Baseball Players Who Excel at QB Face Tough Choices

russell-wilson Kyle Parker of Clemson, Zach Lee of LSU, and Russell Wilson of NC State were all selected in the MLB Draft. Parker excelled on the diamond in 2010, hitting the same amount of homeruns as he threw touchdowns in 2009, while Russell Wilson excelled much more on the gridiron than on the diamond, yet has a tough decision ahead of him due to future NFL projections.

Kyle Parker has a real tough choice ahead of him. The Rockies have thrown down the gauntlet picking him in the first round. Dabo Swinney looks to be out of luck here, as Kyle Parker projects better professionally as a baseball player than an NFL QB, as his 20 jacks and 63 RBI as the Tiger RF show a higher earning potential than the NFL prospects do for a 6’1 QB who doesn’t have CJ Spiller to hand off to anymore.

Wilson has already stated that he is going to play baseball over the summer, while coming back to the Wolfpack for practice on August 3rd. He had a solid but not great season on the diamond for the Wolfpack, starting 27 games while hitting 3 HR and 12 RBI, playing mainly LF and CF while appearing on the mound 10 times. My thought is on Wilson is that he’s going to scoop the signing bonus, play for a summer, and see if he can build on his 2009 gridiron campaign after that. Wilson led the ACC in touchdown passes (31) in 2009, but needs another strong season to project well into the NFL as he is only listed at 5’11″. Wilson will be able to use the leverage he gained from football to maybe get a better than normal signing bonus for a 4th round selection, and then use that investment the Rockies put in him after football season and focus on his pro baseball career. Quarterbacks who are undersized have a tough time being taken seriously by NFL Scouts, and it’s going to take another Super Bowl win by an undersized quarterback for that mentality to change. Therefore, WIlson is much better off career wise focusing on baseball.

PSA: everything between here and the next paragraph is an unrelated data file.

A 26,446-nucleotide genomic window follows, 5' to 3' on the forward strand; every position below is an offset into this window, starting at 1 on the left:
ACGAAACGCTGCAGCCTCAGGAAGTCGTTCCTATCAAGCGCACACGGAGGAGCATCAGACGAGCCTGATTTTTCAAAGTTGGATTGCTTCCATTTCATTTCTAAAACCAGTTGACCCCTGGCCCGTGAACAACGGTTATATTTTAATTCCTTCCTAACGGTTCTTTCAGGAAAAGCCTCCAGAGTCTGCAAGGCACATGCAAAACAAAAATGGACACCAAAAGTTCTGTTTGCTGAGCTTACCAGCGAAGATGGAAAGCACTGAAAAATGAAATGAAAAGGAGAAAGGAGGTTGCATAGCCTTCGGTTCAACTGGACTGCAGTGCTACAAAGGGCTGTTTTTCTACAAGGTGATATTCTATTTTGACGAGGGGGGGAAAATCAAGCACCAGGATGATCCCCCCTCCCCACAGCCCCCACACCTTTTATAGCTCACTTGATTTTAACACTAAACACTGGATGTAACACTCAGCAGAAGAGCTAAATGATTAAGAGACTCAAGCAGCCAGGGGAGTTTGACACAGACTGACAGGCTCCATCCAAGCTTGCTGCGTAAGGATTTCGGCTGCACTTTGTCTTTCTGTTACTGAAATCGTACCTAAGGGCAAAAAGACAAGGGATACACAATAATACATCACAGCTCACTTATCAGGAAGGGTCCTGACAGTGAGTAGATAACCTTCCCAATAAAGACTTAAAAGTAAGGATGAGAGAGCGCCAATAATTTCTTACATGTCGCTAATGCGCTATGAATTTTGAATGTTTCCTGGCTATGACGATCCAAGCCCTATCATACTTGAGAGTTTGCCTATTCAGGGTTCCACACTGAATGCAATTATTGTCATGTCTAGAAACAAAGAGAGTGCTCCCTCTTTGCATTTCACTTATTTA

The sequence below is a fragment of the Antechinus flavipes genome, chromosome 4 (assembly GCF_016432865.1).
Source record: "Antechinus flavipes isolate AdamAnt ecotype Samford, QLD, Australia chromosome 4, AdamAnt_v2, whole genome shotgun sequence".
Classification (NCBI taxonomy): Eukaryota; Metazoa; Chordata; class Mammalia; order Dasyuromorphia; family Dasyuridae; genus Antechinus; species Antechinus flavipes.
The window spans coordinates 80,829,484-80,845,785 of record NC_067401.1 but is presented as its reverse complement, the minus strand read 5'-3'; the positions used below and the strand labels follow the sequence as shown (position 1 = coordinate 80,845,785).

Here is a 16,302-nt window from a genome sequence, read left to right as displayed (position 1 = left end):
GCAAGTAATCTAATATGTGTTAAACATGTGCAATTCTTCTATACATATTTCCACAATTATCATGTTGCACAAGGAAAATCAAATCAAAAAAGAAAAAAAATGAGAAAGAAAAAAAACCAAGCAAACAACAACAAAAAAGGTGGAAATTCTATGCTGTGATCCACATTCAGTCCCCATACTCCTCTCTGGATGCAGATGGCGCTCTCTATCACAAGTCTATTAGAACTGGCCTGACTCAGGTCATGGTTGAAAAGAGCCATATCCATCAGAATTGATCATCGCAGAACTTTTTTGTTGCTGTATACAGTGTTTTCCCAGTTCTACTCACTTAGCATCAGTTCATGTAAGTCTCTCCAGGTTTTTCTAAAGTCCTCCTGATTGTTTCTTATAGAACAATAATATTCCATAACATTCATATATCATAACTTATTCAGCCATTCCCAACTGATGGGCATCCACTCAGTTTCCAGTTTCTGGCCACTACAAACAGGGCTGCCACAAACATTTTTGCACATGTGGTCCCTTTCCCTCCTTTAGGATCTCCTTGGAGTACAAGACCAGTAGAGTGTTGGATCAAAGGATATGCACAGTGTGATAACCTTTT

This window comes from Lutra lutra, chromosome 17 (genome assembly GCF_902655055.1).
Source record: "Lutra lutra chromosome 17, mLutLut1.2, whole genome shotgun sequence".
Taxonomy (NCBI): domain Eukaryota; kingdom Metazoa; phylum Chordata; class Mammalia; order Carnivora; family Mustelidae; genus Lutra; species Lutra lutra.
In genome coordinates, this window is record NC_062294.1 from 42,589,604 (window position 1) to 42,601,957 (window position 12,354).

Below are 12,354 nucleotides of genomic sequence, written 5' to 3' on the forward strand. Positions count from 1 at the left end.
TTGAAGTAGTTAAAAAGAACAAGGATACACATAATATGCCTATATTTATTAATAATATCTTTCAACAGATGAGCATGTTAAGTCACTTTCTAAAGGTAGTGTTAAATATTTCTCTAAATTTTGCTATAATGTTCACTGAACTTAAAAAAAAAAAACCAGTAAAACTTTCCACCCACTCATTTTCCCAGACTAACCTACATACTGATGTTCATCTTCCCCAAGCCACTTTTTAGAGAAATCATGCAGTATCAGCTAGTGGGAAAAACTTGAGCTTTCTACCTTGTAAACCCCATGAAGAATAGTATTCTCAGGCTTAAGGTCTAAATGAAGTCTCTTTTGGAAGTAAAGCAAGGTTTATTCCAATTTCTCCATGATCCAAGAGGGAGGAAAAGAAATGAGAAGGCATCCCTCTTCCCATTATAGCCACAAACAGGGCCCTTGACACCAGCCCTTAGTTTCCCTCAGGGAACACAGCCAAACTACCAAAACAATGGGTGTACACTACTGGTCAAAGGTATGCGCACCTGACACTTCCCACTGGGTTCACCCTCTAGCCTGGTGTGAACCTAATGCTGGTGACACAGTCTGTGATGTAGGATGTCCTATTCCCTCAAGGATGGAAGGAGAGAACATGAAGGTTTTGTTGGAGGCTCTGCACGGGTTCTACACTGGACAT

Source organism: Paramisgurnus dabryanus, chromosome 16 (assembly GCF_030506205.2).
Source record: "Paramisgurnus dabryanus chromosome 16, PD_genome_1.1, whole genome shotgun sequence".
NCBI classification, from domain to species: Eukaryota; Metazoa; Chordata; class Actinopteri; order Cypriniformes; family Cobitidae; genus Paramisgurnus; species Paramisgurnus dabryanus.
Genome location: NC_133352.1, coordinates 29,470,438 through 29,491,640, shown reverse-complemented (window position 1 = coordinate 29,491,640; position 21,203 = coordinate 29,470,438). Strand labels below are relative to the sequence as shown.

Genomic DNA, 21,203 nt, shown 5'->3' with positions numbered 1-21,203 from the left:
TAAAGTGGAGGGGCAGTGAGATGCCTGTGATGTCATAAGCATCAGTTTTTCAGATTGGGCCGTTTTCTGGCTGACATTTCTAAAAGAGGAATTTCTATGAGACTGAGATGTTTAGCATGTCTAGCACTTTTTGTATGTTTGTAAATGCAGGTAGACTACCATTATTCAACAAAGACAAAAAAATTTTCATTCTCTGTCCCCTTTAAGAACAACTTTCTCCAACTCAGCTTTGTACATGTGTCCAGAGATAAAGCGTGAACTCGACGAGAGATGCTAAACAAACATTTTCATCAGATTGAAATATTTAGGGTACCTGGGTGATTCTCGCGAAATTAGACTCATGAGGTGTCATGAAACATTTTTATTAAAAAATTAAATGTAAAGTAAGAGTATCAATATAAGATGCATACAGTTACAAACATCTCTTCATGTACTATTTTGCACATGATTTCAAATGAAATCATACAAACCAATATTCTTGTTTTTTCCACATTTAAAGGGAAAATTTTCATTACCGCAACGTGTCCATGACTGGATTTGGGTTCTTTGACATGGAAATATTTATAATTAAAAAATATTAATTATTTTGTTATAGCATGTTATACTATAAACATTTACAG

While the ACC stars look to be headed to the Rockies, LSU two-sport recruit RHP/QB Zach Lee was somewhat of a perplexing pick for the Los Angeles Dodgers, even prompting a tweet of “Wow” from Keith Law, assuming that’s what he was referring to. Right when this pick was made, the internet was abuzz with McCourt conspiracy theory tactics of drafting a player they have no intention of signing in the hopes of picking up a compensatory 2011 selection. Adding fuel to the fire is that Lee enrolled in Summer classes on Tuesday. Head Coach Les Miles stated today that “Zach wants to come to LSU, get a degree and play football and baseball for the Tigers. I met with Zach and his parents today, and I think that they are looking at LSU as a great opportunity both academically and athletically.” If Lee were an undersized QB, it could make a difference on his decision due to NFL projections, but at 6’4 he is able to keep his options open and play two sports at LSU while having the chance to possibly go in the first round in EITHER sport in 2013.

Two-sport athletes are nothing new. It’s common practice for draftees to be able to use their promise of gridiron glory to generate higher slotting in the draft, and therefore, more cash. Last year, Donovan Tate used his signing with North Carolina to play quarterback to squeeze $6.25 Million signing bonus out of the San Diego padres, which was $250,000 more than 2nd overall pick Dustin Ackley. One of the most famous instances of this was Billy Beane walking away from an offer to play Quarterback at Stanford (behind John Elway, another player who excelled at both sports) to sign with the Mets. Turner Gill was actually taken in the same 1980 draft 36th overall by the White Sox, spurning the offer to play Quarterback and Nebraska, and is now the head football coach of the Kansas Jayhawks.